From the Pastor – May 2022 Newsletter Article

“No Images? A Closer Examination – Part One”

God, who at various times and in various ways spoke in
time past to the fathers by the prophets, 2 has in these
last days spoken to us by His Son, Hebrews 1:1-2a

There are two common objections among Protestants to the use of images, whether in Church or at all.
We will discuss the first this month and the second next.
The first of these stems from the commandment given by the LORD at Mount Sinai: “You shall not
make for yourself a carved image, or any likeness of anything that is in heaven above, or that is in the
earth beneath, or that is in the water under the earth.” (Ex. 20:4)
At first glance, this seems to settle it, especially because of the warning which the LORD gives
immediately after this command: “For I the LORD your God am a jealous God, visiting the iniquity of the
fathers on the children to the third and the fourth generation of those who hate Me…” (Ex. 20:5) In other
words, make images as the LORD forbids, and you invite Him to visit such iniquity. And lest we think that
such a visitation would be pleasant, a short survey of Israel’s failures with regard to this commandment will
dispel that thought.
But let us look further as to why the LORD gives this command. We find the reason in Deuteronomy 4.
Remember, the book of Deuteronomy is Greek for “second Law,” because the whole book is about Moses
reciting the Law given by the LORD initially at Mount Sinai, to the second generation of Israelites right
before they enter the Promised Land. So in other words, it is the same Law, just repeated.
Deuteronomy 4:15-18 reads: “Therefore watch yourselves very carefully. Since you saw no form on the
day that the LORD spoke to you at Horeb (Mt. Sinai) out of the midst of the fire, beware lest you act
corruptly by making a carved image for yourselves, in the form of any figure, the likeness of male or female,
the likeness of any animal that is on the earth, the likeness of any winged bird that flies in the air, the likeness                                                                                     of anything that creeps on the ground, the likeness of any fish that is in the water under the earth.”
The reason why they are not to make any carved image is because they “saw no form…”
In other words, they don’t know what the LORD looks like, so they shouldn’t even take a guess.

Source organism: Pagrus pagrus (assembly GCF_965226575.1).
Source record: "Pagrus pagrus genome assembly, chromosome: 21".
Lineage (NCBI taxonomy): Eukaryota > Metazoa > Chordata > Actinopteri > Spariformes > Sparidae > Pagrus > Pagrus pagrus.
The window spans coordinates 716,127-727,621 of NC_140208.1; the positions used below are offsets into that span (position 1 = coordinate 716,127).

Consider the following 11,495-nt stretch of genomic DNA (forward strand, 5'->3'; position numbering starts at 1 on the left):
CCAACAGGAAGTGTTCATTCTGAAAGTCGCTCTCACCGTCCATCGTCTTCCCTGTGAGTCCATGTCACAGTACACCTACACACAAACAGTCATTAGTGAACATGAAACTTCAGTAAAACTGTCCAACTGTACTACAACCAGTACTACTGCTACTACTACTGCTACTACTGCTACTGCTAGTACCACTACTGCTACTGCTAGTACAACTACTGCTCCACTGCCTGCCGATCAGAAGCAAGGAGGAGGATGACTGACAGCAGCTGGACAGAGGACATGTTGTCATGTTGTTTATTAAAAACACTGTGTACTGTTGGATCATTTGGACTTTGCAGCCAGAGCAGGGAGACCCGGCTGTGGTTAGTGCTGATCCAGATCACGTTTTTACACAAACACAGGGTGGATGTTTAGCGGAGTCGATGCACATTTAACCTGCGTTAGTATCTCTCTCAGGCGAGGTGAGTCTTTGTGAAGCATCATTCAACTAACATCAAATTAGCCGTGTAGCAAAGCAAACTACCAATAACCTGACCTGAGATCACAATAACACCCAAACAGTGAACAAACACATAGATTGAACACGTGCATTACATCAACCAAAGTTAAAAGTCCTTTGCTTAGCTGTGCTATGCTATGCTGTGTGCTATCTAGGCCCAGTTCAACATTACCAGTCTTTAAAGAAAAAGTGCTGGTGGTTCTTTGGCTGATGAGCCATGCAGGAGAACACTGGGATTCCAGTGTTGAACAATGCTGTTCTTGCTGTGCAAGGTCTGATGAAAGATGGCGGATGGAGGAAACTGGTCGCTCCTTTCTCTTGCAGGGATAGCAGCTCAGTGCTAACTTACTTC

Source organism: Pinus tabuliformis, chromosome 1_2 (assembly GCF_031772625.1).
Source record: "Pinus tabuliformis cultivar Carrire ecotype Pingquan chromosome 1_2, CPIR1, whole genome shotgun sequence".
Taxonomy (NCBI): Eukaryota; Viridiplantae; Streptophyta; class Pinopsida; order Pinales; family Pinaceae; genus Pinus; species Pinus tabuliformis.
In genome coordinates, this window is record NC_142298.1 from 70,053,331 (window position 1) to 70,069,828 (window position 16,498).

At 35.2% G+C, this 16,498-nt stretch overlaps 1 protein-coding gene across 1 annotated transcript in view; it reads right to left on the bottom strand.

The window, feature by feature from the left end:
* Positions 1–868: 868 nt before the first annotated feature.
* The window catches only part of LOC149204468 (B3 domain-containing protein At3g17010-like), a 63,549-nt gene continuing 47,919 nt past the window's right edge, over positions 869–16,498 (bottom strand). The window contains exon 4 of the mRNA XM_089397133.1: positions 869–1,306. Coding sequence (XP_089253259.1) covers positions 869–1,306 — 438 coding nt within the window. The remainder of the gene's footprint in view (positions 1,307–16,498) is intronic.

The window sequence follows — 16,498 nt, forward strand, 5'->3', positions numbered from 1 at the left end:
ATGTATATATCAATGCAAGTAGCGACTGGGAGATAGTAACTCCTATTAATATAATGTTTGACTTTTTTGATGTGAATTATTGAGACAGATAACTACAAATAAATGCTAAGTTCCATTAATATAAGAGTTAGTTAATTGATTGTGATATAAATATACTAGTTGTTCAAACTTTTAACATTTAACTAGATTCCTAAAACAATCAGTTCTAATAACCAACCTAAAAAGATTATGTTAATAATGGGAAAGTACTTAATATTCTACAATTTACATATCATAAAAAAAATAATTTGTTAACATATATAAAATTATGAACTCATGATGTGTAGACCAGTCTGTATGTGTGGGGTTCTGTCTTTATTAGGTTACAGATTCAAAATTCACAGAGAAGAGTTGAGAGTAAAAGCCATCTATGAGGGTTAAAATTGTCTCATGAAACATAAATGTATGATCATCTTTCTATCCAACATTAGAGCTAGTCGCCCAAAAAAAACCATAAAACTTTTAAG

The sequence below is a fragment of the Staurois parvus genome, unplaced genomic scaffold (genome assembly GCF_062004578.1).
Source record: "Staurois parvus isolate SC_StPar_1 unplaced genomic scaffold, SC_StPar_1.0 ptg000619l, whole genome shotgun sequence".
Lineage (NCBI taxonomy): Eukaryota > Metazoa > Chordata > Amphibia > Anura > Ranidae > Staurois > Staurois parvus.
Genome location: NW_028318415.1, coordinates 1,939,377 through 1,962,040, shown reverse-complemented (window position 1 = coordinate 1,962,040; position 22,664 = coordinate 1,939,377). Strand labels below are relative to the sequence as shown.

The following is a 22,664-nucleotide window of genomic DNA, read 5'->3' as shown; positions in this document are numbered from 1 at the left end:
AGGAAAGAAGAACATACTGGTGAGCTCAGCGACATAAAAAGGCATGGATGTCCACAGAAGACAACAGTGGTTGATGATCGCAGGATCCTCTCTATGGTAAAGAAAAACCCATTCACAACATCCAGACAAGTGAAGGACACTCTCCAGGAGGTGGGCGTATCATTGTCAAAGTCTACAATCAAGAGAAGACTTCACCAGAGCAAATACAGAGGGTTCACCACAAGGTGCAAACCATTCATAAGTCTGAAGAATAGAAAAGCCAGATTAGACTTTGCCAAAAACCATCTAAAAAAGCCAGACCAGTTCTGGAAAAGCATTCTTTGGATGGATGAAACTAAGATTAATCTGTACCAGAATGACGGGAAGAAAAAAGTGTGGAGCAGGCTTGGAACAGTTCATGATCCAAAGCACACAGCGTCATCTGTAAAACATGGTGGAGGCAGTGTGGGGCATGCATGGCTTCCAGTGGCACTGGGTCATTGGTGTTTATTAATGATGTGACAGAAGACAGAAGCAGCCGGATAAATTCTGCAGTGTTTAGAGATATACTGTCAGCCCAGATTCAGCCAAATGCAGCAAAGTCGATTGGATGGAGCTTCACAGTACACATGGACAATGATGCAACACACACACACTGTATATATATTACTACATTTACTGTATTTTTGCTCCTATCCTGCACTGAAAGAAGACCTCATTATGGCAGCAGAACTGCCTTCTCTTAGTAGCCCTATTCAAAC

They will fail miserably. The Israelites tried that at the foot of Sinai, making an image of an ox
and it didn’t turn out too well (Ex. 32).
But our circumstances as Christians are different. For “whoever sees Me,” says Jesus, “sees
the Father” (Jn. 14:9). Because the Triune God has revealed Himself in sending His Son to become
Man, we can portray His Son as such – a Man. The reason the Israelites were not allowed to do this was
because “they saw no form [of the LORD when He spoke to them].”
But when God has spoken to us in these last days, He has done so in His Son (Heb. 1:1-2). His Son
who was born of a woman in Galilee and actually had flesh and bone as we have. In a similar way, the
Christian Church has also portrayed the Holy Spirit in the image of a dove, since He has appeared in Holy
Scripture in that form (see Mat. 3:13-17).
This false teaching – that, images are all idolatrous – is nothing new under the sun. There was a
group in the 8th century, known as the Iconoclasts (literally one who destroys images), who made the
same argument based off this command of the LORD. This teaching of the Iconoclasts was recognized
as false and thus dangerous, and so condemned at the seventh Ecumenical Council of the Christian
Church. The reason? Chiefly what I just showed (granted they were more erudite and elaborate).
This is the first of the most common arguments against the use of any images in churches or homes.
Next month we will consider another common argument.
But until then, consider this: What is an image but a visible word? An image tells a story (words) to the
eyes. It is simply another way of getting messages across. In our case as Christians, the message is the
Gospel, the message of Christ’s Incarnation, Suffering, Death, and Resurrection for us and our salvation.
So if it is permissible to speak of these things, what is the difference in having them painted or plastered in our sanctuary or homes?                                            Some food for thought.